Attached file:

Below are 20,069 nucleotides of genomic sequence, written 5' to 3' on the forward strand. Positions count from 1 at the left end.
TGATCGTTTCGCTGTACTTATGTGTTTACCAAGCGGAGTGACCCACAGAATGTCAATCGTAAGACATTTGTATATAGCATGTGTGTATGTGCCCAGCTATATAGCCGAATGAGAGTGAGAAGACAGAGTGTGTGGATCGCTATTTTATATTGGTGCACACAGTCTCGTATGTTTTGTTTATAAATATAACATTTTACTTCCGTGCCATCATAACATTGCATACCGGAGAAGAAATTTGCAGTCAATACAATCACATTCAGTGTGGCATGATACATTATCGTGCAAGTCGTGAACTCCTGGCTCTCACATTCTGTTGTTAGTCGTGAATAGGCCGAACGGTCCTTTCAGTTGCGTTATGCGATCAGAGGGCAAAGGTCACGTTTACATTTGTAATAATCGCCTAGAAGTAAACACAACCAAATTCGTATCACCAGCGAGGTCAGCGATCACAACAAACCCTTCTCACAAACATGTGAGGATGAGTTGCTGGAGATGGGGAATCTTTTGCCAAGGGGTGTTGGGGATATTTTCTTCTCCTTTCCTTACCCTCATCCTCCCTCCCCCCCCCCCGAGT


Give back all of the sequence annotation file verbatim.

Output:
Below are 20,069 nucleotides of genomic sequence, written 5' to 3' on the forward strand. Positions count from 1 at the left end.
TGATCGTTTCGCTGTACTTATGTGTTTACCAAGCGGAGTGACCCACAGAATGTCAATCGTAAGACATTTGTATATAGCATGTGTGTATGTGCCCAGCTATATAGCCGAATGAGAGTGAGAAGACAGAGTGTGTGGATCGCTATTTTATATTGGTGCACACAGTCTCGTATGTTTTGTTTATAAATATAACATTTTACTTCCGTGCCATCATAACATTGCATACCGGAGAAGAAATTTGCAGTCAATACAATCACATTCAGTGTGGCATGATACATTATCGTGCAAGTCGTGAACTCCTGGCTCTCACATTCTGTTGTTAGTCGTGAATAGGCCGAACGGTCCTTTCAGTTGCGTTATGCGATCAGAGGGCAAAGGTCACGTTTACATTTGTAATAATCGCCTAGAAGTAAACACAACCAAATTCGTATCACCAGCGAGGTCAGCGATCACAACAAACCCTTCTCACAAACATGTGAGGATGAGTTGCTGGAGATGGGGAATCTTTTGCCAAGGGGTGTTGGGGATATTTTCTTCTCCTTTCCTTACCCTCATCCTCCCTCCCCCCCCCCCGAGT